SEBI, through its order dated June 20, 2013, had barred Pan Asia Advisors and one Mr. Arun Panchariya from rendering services in connection with securities, dealing in securities and accessing the capital market for 10 years, for having manipulated the securities market by issuing global depository receipts. This order was challenged before the Securities Appellate Tribunal, wherein SEBI’s jurisdiction on GDRs was examined. SAT ruled that SEBI does not have jurisdiction to issue orders in transactions in GDRs as they fall within the exclusive jurisdiction of the Ministry of Finance. SEBI’s jurisdiction is limited to regulating “securities” as defined under Section 2(h) of the Securities Contracts (Regulation) Act, 1956. Although, SAT did not decide on whether GDRs would be “securities” under the SCRA, consequent to SAT’s judgment GDRs got carved out from the purview of the SCRA; and hence out of SEBI’s regulatory domain. Significantly, the dissenting view in the order held that SEBI has powers to regulate and adjudicate on transactions in GDRs.
The majority ruling of SAT was the leading law regarding SEBI’s jurisdiction on depository receipts until December 2013; when the Supreme Court stayed the SAT order, pending the final decision in an appeal by SEBI against the SAT decision. The Supreme Court, on July 06, 2015 ruled in favour of SEBI. The Supreme Court held that SEBI had jurisdiction while passing the order dated June 20, 2013 and that a GDR is a form of “security” as defined under Section 2(h) of the SCRA. Further, relying on constitutional principles of extra-territorial jurisdiction and SEBI’s powers under the SEBI Act, 1992, the apex court held that, the allegations leveled against Pan Asia may have far reaching consequences for the Indian securities market and Indian investors, and consequently, SEBI’s duty of investor protection would automatically come into play.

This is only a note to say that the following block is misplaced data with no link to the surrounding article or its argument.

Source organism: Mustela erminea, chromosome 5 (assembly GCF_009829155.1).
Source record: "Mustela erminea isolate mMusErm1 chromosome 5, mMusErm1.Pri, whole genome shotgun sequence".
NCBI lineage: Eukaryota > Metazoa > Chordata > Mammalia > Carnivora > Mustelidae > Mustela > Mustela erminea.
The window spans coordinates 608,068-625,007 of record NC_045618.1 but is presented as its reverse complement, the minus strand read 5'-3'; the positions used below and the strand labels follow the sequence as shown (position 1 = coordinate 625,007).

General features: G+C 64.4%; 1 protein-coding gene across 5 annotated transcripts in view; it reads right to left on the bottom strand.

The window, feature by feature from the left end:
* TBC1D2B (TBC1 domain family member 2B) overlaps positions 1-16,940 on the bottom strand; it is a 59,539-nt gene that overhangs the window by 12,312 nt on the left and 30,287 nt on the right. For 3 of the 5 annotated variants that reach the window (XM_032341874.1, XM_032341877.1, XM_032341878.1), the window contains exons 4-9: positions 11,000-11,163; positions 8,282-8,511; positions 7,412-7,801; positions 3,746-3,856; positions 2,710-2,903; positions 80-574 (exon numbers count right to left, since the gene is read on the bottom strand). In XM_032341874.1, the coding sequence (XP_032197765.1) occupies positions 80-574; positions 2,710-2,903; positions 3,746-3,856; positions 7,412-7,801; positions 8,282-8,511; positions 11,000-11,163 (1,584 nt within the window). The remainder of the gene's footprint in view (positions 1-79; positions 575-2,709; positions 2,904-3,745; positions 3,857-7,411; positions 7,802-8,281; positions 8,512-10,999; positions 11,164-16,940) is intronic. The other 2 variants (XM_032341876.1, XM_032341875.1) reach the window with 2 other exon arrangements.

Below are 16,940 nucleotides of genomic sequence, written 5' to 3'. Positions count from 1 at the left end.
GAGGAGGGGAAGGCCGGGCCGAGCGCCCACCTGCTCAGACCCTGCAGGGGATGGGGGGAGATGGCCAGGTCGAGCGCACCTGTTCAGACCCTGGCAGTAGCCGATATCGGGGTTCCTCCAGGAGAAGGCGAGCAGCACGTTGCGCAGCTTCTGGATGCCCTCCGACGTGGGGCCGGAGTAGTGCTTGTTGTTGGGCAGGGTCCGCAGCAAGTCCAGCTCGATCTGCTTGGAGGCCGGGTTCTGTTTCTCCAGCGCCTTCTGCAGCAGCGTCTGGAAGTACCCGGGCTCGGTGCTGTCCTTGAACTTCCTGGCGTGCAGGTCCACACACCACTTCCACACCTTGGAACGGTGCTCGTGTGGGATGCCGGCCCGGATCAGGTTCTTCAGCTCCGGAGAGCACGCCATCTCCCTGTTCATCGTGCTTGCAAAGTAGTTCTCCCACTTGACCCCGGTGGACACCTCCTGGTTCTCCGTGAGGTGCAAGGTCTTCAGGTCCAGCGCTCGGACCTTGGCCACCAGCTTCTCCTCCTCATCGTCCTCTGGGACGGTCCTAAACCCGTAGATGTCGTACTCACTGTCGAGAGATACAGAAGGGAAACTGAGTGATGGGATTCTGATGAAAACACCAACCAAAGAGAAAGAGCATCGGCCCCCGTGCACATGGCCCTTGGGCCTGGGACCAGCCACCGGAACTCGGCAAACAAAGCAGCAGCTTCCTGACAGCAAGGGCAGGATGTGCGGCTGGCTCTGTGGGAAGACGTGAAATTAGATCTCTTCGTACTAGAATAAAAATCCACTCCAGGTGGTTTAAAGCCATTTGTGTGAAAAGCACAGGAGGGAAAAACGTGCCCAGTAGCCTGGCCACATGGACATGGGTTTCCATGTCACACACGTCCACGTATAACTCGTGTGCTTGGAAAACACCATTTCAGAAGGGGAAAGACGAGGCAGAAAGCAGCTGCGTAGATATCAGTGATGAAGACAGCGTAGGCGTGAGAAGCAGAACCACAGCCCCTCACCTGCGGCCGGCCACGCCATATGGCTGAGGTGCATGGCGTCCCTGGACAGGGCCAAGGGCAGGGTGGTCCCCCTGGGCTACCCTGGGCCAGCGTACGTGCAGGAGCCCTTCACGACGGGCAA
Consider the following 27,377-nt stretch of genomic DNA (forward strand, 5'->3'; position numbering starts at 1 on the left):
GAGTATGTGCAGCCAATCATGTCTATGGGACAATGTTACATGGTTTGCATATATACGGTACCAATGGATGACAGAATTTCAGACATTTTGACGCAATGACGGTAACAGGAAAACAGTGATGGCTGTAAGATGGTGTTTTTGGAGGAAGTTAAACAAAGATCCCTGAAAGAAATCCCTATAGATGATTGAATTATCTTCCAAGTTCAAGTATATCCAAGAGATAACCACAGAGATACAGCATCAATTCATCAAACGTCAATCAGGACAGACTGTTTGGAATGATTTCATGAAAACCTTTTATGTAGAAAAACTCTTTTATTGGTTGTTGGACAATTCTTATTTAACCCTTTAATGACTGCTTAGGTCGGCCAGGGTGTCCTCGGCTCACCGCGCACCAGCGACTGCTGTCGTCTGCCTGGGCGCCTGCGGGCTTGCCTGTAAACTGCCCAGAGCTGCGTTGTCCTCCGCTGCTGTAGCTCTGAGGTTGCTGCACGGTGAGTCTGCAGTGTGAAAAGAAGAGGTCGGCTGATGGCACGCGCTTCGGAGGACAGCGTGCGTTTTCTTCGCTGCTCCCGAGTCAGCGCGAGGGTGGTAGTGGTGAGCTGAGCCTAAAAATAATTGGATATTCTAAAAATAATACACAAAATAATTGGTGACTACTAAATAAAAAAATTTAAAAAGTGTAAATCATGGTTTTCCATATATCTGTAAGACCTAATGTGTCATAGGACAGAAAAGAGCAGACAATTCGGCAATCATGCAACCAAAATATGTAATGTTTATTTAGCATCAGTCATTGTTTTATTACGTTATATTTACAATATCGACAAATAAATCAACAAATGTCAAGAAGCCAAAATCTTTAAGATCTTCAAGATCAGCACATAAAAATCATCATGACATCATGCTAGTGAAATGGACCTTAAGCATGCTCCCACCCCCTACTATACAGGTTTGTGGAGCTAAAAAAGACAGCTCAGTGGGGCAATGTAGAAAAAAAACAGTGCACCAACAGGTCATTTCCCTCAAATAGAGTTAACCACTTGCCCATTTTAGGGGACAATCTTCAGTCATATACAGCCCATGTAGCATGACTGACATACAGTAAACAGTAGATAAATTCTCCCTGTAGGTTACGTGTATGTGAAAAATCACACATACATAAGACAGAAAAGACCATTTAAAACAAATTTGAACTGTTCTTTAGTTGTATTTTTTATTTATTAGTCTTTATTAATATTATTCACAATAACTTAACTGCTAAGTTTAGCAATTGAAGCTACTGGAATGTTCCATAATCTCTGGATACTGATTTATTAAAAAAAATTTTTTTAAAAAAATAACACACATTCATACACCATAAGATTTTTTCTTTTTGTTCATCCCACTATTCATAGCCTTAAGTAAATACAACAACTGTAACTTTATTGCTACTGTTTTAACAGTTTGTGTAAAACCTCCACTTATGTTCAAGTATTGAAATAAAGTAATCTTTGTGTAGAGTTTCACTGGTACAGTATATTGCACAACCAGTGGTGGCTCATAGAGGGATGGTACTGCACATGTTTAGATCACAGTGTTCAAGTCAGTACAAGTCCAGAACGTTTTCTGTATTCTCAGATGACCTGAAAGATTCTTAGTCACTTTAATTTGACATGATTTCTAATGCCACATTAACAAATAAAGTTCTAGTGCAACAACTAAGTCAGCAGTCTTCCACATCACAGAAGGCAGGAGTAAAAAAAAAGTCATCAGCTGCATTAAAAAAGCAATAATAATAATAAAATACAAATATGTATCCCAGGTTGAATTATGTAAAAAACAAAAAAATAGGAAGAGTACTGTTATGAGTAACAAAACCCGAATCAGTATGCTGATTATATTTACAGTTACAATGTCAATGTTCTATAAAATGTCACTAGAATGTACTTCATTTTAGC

This settles a long standing confusion regarding SEBI’s jurisdiction over ADRs and GDRs. SAT’s decision was criticized since the definition of “securities” under the SCRA clearly includes “rights and interest in securities” within its ambit. This should have perceptively led to classifying depository receipts, which are instruments representing rights and interests in Indian equity shares, as “securities”. The Supreme Court’s verdict has now provided the much needed clarity on the matter.